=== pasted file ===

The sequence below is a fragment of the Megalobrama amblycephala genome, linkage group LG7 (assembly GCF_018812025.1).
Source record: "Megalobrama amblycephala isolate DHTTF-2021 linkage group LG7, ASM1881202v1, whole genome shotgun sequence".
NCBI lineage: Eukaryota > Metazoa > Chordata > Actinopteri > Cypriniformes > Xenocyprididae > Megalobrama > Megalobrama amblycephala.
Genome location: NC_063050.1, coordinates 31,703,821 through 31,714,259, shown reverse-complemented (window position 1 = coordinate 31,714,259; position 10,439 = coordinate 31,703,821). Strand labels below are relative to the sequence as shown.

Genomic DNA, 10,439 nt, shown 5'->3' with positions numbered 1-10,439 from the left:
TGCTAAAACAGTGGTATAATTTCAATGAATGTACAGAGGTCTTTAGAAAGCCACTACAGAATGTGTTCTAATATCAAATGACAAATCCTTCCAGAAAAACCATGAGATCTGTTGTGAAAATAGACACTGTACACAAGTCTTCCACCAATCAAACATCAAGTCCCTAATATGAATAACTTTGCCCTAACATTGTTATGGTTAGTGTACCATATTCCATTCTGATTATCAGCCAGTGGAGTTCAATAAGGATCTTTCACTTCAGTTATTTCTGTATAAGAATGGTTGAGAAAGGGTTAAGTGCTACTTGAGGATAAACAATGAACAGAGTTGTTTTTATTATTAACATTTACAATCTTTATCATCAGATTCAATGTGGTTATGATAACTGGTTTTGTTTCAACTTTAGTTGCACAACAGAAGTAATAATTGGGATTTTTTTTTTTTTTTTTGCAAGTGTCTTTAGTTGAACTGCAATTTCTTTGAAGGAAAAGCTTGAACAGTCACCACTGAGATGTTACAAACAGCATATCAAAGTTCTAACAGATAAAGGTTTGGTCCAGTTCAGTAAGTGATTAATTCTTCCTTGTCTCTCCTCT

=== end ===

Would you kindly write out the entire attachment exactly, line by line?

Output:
The sequence below is a fragment of the Megalobrama amblycephala genome, linkage group LG7 (assembly GCF_018812025.1).
Source record: "Megalobrama amblycephala isolate DHTTF-2021 linkage group LG7, ASM1881202v1, whole genome shotgun sequence".
NCBI lineage: Eukaryota > Metazoa > Chordata > Actinopteri > Cypriniformes > Xenocyprididae > Megalobrama > Megalobrama amblycephala.
Genome location: NC_063050.1, coordinates 31,703,821 through 31,714,259, shown reverse-complemented (window position 1 = coordinate 31,714,259; position 10,439 = coordinate 31,703,821). Strand labels below are relative to the sequence as shown.

Genomic DNA, 10,439 nt, shown 5'->3' with positions numbered 1-10,439 from the left:
TGCTAAAACAGTGGTATAATTTCAATGAATGTACAGAGGTCTTTAGAAAGCCACTACAGAATGTGTTCTAATATCAAATGACAAATCCTTCCAGAAAAACCATGAGATCTGTTGTGAAAATAGACACTGTACACAAGTCTTCCACCAATCAAACATCAAGTCCCTAATATGAATAACTTTGCCCTAACATTGTTATGGTTAGTGTACCATATTCCATTCTGATTATCAGCCAGTGGAGTTCAATAAGGATCTTTCACTTCAGTTATTTCTGTATAAGAATGGTTGAGAAAGGGTTAAGTGCTACTTGAGGATAAACAATGAACAGAGTTGTTTTTATTATTAACATTTACAATCTTTATCATCAGATTCAATGTGGTTATGATAACTGGTTTTGTTTCAACTTTAGTTGCACAACAGAAGTAATAATTGGGATTTTTTTTTTTTTTTTTGCAAGTGTCTTTAGTTGAACTGCAATTTCTTTGAAGGAAAAGCTTGAACAGTCACCACTGAGATGTTACAAACAGCATATCAAAGTTCTAACAGATAAAGGTTTGGTCCAGTTCAGTAAGTGATTAATTCTTCCTTGTCTCTCCTCT